Author(s): Adams DS, Masi A, Levin M
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Abstract In many systems, ion flows and long-term endogenous voltage gradients regulate patterning events, but molecular details remain mysterious. To establish a mechanistic link between biophysical events and regeneration, we investigated the role of ion transport during Xenopus tail regeneration. We show that activity of the V-ATPase H(+) pump is required for regeneration but not wound healing or tail development. The V-ATPase is specifically upregulated in existing wound cells by 6 hours post-amputation. Pharmacological or molecular genetic loss of V-ATPase function and the consequent strong depolarization abrogates regeneration without inducing apoptosis. Uncut tails are normally mostly polarized, with discrete populations of depolarized cells throughout. After amputation, the normal regeneration bud is depolarized, but by 24 hours post-amputation becomes rapidly repolarized by the activity of the V-ATPase, and an island of depolarized cells appears just anterior to the regeneration bud. Tail buds in a non-regenerative ;refractory' state instead remain highly depolarized relative to uncut or regenerating tails. Depolarization caused by V-ATPase loss-of-function results in a drastic reduction of cell proliferation in the bud, a profound mispatterning of neural components, and a failure to regenerate. Crucially, induction of H(+) flux is sufficient to rescue axonal patterning and tail outgrowth in otherwise non-regenerative conditions. These data provide the first detailed mechanistic synthesis of bioelectrical, molecular and cell-biological events underlying the regeneration of a complex vertebrate structure that includes spinal cord, and suggest a model of the biophysical and molecular steps underlying tail regeneration. Control of H(+) flows represents a very important new modality that, together with traditional biochemical approaches, may eventually allow augmentation of regeneration for therapeutic applications.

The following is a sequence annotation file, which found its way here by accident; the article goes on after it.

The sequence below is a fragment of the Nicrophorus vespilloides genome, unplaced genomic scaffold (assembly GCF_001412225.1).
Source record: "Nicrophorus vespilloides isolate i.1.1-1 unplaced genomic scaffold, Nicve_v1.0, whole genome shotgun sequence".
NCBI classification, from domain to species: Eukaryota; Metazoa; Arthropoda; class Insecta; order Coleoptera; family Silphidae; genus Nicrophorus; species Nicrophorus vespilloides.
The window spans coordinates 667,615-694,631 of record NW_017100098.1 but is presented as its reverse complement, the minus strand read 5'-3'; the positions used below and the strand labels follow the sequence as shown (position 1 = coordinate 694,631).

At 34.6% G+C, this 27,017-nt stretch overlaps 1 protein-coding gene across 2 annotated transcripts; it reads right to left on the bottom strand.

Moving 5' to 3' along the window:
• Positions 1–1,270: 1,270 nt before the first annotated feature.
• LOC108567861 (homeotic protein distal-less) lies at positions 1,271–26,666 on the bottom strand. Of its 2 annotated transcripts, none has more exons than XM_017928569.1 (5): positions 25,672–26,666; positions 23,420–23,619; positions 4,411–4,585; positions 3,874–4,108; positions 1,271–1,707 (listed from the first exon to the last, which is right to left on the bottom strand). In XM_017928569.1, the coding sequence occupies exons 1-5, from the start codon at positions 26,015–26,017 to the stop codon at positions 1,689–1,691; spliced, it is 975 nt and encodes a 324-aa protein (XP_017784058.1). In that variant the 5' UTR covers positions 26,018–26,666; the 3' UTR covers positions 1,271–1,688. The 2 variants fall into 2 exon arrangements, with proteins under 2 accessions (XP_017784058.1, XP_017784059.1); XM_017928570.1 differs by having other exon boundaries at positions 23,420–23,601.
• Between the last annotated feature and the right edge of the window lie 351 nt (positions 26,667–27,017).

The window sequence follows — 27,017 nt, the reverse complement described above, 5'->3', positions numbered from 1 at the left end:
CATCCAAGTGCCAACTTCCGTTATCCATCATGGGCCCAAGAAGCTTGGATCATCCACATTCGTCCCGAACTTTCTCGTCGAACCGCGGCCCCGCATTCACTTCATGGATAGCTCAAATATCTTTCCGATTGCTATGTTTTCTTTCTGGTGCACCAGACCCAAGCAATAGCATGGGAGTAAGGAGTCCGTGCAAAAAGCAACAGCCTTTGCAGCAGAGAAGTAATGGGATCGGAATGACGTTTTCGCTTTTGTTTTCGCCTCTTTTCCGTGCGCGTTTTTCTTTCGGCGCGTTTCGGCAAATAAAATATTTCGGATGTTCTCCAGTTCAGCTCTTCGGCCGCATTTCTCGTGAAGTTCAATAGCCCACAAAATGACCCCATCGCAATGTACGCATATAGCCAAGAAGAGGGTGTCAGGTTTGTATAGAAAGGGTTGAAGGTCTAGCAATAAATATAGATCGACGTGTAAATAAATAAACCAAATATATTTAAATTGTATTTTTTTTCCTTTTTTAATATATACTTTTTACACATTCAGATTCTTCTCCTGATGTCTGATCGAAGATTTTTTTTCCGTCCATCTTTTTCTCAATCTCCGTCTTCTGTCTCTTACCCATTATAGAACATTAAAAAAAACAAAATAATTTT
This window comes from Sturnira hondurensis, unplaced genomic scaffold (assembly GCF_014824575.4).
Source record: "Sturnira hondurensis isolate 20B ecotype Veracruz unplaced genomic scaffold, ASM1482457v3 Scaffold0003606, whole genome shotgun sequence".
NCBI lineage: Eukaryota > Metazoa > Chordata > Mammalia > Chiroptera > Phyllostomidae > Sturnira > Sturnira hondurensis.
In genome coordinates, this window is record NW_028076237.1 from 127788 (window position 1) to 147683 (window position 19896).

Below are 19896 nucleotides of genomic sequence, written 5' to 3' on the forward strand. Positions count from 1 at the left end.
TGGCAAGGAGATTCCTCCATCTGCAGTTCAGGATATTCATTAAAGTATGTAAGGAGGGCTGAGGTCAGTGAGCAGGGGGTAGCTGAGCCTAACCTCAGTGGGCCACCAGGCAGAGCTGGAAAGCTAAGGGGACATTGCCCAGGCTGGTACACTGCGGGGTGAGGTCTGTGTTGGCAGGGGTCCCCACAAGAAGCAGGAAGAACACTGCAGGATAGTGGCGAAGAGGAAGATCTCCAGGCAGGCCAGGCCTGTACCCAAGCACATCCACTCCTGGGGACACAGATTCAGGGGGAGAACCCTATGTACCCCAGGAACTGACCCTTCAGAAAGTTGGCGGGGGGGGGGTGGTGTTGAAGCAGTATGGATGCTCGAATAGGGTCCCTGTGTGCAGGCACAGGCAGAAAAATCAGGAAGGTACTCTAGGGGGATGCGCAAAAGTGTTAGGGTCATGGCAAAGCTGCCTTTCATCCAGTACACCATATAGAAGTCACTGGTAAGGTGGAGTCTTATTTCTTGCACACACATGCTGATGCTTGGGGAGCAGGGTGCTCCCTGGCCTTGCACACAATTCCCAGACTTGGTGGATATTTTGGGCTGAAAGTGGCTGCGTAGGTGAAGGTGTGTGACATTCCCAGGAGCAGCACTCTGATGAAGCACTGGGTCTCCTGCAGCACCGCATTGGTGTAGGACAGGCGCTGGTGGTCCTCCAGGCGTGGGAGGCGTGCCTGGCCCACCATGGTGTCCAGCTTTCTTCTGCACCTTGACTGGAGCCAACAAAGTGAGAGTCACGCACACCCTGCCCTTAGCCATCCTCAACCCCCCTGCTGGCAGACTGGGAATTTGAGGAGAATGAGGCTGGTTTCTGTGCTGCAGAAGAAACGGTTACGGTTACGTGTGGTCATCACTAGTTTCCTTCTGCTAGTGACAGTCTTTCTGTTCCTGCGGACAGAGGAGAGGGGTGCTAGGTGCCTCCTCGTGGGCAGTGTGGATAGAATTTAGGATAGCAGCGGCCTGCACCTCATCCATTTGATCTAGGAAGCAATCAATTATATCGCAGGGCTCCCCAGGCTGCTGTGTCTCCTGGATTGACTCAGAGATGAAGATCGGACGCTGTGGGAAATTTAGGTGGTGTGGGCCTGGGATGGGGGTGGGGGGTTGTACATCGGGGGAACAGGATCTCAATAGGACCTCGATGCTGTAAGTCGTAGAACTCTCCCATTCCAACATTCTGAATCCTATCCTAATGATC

This article was published in Development
and referenced in Biological Systems: Open Access